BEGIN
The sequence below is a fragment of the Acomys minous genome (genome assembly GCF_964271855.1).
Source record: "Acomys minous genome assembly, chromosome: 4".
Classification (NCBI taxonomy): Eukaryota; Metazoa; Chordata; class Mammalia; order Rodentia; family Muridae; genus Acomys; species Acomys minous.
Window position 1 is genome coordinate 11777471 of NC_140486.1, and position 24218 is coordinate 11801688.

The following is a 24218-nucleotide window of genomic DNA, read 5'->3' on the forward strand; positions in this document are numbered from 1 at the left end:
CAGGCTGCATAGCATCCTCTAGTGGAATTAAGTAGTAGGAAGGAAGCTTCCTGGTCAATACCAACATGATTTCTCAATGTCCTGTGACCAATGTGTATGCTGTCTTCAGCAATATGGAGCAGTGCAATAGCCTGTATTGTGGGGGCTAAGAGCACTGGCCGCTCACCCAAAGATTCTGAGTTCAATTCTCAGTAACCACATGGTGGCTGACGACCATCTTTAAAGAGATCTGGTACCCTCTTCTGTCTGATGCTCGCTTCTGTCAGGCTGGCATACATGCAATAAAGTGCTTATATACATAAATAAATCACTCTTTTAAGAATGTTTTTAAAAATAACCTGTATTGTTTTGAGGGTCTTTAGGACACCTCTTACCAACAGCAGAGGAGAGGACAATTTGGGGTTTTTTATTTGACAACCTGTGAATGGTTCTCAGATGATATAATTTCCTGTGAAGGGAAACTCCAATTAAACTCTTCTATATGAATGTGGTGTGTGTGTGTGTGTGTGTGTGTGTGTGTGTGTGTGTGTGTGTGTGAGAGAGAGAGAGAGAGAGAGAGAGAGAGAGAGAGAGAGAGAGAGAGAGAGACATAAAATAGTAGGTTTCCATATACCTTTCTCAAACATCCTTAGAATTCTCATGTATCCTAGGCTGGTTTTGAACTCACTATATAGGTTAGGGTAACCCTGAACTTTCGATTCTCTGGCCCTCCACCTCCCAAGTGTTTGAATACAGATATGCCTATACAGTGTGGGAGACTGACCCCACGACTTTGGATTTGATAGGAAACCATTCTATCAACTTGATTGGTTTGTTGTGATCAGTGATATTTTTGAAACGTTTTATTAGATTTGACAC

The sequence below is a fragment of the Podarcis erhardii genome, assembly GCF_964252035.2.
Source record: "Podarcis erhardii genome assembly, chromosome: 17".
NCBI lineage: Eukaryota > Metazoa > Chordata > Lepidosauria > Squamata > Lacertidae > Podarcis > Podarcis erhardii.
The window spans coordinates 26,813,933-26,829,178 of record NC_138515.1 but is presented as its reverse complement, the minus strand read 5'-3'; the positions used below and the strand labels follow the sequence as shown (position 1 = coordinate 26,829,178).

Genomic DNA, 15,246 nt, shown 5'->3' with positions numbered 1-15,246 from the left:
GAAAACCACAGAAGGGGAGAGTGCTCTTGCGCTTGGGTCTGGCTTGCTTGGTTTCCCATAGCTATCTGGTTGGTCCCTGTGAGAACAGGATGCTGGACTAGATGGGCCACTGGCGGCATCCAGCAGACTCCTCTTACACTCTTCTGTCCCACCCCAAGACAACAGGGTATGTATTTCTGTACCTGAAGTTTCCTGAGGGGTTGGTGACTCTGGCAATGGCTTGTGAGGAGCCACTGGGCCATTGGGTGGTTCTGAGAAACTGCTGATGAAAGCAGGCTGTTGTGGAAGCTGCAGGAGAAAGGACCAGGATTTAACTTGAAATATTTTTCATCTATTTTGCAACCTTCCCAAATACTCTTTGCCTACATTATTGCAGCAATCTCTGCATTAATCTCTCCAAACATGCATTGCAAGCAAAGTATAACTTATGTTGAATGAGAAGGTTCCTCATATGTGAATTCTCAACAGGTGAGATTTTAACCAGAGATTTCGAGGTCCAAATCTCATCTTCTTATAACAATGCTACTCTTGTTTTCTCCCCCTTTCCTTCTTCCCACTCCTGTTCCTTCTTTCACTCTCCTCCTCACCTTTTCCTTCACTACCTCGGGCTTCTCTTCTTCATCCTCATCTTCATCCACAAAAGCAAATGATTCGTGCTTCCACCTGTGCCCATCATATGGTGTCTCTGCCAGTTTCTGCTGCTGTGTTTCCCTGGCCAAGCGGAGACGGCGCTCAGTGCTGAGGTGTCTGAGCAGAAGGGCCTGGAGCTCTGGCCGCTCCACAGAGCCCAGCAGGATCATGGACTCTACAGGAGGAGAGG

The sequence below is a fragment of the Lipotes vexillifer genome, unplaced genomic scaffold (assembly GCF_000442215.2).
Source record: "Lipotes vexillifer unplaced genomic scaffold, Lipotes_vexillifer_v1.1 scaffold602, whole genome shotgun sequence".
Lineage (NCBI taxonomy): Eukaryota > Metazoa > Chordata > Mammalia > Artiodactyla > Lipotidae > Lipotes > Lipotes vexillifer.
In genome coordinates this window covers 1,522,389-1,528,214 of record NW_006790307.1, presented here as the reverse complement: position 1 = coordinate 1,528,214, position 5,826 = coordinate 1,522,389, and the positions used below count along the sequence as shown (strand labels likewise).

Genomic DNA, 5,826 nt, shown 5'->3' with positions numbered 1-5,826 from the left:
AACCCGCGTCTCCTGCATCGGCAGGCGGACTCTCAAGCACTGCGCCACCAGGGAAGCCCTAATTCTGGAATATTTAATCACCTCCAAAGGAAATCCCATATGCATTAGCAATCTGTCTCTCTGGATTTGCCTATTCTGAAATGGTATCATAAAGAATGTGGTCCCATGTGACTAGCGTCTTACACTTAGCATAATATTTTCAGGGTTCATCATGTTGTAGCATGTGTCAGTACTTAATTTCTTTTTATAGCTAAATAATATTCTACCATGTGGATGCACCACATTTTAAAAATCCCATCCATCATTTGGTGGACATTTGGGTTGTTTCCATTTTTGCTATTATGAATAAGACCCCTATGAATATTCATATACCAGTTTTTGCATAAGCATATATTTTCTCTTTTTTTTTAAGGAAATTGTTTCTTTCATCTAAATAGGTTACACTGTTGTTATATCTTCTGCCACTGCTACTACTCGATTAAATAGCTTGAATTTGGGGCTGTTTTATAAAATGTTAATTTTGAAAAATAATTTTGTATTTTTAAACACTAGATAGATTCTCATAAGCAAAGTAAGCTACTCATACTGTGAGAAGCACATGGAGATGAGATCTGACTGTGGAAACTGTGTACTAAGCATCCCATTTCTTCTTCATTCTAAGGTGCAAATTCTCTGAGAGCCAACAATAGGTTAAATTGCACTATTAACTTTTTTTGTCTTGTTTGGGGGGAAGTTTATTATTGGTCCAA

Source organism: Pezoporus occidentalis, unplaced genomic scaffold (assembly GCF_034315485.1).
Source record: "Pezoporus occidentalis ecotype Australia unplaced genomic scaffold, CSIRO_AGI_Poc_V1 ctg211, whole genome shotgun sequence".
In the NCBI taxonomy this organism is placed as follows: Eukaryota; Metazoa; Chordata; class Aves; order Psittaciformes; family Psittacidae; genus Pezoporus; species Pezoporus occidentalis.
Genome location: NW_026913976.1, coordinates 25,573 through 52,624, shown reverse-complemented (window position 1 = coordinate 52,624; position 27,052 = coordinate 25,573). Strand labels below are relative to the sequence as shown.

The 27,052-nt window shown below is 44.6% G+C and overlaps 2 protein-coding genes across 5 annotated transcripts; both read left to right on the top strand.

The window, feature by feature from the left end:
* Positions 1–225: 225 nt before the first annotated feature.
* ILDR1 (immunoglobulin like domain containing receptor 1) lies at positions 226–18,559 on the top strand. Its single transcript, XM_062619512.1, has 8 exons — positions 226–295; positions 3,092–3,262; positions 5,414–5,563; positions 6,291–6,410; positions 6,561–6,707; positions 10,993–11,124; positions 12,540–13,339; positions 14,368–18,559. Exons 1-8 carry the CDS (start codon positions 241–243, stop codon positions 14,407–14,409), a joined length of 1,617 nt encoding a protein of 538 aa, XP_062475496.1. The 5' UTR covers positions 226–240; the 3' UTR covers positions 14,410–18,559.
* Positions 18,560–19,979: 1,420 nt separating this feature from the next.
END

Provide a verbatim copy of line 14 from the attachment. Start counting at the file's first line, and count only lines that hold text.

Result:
Source record: "Lipotes vexillifer unplaced genomic scaffold, Lipotes_vexillifer_v1.1 scaffold602, whole genome shotgun sequence".